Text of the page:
Tuesday, June 4, 2013

Don't Let It Loose! - Oriental Weatherfish

Don’t Let It Loose! Oriental weatherfish, Misgurnus anguillicaudatus

Where does the species originate from?
Oriental weatherfish are native to eastern Asia from Siberia south to northern Vietnam, including Japan.
How they are introduced and spread?
Oriental weatherfish are commonly sold in the aquarium trade and can be introduced to the wild when aquariums are dumped, or bait buckets are emptied. Previous accidental introductions are from aquaculture facilities where fish escaped into the wild. Their use as a food fish is also linked with their purposeful introduction into the wild to create harvestable populations.
Environmental impact:

Oriental weatherfish can reduce populations of aquatic insects that are important as food to native fishes. They are voracious eaters, can adapt to a wide range of habitats, and breed prolifically. They can also increase turbidity and nitrogen levels in standing water, which may negatively impact water quality.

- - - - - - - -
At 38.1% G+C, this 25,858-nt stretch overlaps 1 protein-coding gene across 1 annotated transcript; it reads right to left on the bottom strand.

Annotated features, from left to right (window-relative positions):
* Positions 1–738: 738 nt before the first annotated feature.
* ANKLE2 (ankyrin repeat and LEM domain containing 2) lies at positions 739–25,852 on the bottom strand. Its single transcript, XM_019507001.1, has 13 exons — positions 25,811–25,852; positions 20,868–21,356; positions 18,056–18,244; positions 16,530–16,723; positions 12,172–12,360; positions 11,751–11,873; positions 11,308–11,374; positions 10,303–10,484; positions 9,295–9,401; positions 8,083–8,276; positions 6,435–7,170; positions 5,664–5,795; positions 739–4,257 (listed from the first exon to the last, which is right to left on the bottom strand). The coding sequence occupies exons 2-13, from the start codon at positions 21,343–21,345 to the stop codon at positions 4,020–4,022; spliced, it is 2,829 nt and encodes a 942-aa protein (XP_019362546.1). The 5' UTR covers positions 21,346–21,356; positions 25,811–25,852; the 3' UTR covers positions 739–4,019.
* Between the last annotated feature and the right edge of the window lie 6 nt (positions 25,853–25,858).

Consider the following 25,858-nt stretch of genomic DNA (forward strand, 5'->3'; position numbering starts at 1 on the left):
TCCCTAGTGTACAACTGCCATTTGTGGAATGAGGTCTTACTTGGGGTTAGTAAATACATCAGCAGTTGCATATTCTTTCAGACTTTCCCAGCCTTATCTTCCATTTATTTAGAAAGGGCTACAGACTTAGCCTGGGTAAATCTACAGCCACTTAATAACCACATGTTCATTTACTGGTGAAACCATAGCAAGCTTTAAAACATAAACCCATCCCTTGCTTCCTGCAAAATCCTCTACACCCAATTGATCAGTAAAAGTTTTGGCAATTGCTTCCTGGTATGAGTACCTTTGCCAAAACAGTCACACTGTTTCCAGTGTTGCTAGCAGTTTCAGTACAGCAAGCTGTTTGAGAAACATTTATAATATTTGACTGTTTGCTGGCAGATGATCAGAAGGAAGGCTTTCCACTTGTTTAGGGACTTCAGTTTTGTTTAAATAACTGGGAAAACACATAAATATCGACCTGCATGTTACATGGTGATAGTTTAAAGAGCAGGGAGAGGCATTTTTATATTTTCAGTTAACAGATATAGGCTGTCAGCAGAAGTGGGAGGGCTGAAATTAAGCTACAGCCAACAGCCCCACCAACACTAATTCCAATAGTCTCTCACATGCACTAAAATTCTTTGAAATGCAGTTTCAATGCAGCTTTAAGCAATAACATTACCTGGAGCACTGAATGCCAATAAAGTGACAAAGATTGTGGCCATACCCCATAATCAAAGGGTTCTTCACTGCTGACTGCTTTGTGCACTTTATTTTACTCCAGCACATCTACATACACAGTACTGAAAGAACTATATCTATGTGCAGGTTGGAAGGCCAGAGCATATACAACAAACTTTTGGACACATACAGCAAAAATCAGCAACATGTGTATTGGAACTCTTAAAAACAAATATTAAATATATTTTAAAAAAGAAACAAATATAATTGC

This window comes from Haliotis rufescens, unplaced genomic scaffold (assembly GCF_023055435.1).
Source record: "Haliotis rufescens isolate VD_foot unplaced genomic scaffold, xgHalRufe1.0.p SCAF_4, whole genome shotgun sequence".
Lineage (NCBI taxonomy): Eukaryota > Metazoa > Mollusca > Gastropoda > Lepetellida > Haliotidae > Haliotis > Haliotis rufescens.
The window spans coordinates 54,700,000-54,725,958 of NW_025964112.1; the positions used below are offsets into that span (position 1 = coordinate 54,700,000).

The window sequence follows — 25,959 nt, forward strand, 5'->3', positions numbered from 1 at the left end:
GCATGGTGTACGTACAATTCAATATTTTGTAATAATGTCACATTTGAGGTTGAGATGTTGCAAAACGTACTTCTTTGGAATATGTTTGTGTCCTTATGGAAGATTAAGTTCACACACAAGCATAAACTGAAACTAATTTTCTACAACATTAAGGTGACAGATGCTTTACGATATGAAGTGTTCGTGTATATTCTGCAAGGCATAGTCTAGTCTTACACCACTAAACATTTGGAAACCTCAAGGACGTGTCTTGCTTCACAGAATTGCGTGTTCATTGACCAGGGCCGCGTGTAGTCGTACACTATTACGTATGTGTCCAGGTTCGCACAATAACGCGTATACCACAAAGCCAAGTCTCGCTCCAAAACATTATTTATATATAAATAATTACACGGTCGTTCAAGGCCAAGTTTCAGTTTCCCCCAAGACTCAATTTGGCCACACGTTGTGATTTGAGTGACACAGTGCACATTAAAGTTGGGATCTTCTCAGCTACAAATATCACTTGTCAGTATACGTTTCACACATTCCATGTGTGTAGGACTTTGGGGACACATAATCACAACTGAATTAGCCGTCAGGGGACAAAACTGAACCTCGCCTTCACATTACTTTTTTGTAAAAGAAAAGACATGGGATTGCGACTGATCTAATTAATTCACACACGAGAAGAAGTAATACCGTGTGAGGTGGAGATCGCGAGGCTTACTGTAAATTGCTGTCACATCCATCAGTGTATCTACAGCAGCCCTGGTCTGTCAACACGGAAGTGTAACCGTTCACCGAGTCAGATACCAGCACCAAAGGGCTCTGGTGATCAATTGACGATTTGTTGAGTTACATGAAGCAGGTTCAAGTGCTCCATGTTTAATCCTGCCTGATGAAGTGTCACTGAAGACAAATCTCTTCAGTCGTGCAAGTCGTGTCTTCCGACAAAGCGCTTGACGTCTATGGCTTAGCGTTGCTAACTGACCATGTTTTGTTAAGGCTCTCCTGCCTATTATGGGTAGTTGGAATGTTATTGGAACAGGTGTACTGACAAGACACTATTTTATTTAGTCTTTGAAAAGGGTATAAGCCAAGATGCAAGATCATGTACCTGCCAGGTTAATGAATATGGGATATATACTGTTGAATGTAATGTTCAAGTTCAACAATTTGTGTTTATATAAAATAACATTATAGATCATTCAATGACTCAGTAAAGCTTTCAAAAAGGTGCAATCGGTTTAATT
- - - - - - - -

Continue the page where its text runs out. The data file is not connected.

Fish facts:
·       Before there was the weather guy on the news to recommend we pack a raincoat, people kept oriental weatherfish as pets to predict the weather. This popular aquarium species is highly sensitive to changes in barometric pressure, which can accompany a change in weather. Agitated activity and fast swimming in circles are sure signs major weather changes are imminent.  
·       Weatherfish can breathe atmospheric oxygen.
·       Copious amounts of slime protect the fish against predation and desiccation.

Don’t Let It Loose!  Approximately 1/3 of aquatic nuisance species that currently threaten aquatic ecosystems originate from the aquarium and ornamental species trade (Padilla & Williams, 2004).

Submitted by Briita Orwick, Aquatic Invasive Species Intern, Pacific Region

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